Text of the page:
Chinese scientists have unveiled a litter of glow-in-the-dark piglets.

The team from South China Agricultural University were able to create 10 pigs that turn green under black fluorescent lights, thanks to a technique developed by the University of Hawaii at Manoa School of Medicine.

The method sees animal embryos injected with DNA from a jellyfish and was used to create the world's first glow-in-the-dark rabbits in Turkey earlier this year.

The Turkish team is now working on a glowing sheep, while researchers at the Audubon Centre for Research of Endangered Species have created glowing cloned wildcats in an attempt to save the endangered species.

But all the fluorescent fauna isn't just for fun. The goal is to introduce beneficial genes into larger animals to create less costly and more efficient medicines.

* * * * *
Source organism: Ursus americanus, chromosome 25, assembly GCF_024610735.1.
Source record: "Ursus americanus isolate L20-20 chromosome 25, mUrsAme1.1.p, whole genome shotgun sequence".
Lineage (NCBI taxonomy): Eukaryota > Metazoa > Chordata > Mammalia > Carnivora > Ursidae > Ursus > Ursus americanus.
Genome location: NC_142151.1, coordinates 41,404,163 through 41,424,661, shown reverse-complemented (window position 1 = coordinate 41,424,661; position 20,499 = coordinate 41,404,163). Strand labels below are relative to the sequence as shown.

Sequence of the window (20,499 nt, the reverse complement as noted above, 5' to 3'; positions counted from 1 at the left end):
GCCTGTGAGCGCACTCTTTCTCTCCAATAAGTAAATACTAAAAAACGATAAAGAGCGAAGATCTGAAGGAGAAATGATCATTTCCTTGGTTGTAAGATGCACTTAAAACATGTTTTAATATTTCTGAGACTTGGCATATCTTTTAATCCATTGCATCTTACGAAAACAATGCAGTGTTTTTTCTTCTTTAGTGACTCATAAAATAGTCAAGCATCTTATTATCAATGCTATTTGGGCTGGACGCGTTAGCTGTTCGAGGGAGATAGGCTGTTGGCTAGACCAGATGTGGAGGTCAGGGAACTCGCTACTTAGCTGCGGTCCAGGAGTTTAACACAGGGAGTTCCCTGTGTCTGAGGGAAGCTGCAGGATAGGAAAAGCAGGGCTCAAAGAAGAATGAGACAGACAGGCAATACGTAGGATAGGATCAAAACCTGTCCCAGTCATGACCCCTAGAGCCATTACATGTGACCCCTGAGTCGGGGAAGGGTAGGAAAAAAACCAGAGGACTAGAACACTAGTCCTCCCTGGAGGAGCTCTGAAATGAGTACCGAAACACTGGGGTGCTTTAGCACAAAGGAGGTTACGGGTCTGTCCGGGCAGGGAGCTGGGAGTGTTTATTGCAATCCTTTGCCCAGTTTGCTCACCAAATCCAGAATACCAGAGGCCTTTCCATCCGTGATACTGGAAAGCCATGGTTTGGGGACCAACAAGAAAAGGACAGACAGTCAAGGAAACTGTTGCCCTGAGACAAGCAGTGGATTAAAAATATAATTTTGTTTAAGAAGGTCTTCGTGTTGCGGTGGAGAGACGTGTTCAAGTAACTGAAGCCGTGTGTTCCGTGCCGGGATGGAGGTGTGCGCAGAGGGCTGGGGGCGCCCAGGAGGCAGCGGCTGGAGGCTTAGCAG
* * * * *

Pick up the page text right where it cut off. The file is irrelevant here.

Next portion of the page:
"We can make those enzymes a lot cheaper in animals rather than a factory that will cost millions of dollars to build," Dr Stefan Moisyadi of the University of Hawaii explained.

The green colour indicates that the fluorescent genetic material injected into the pig embryos has been incorporated into the animal's natural make-up.

"It's just a marker to show that we can take a gene that was not originally present in the animal and now exists in it," Dr Moisyadi said.

The animals were not affected by the fluorescent protein, he said, and would have the same life span as other pigs.

"The green is only a marker to show that it's working easily."

Fairfax NZ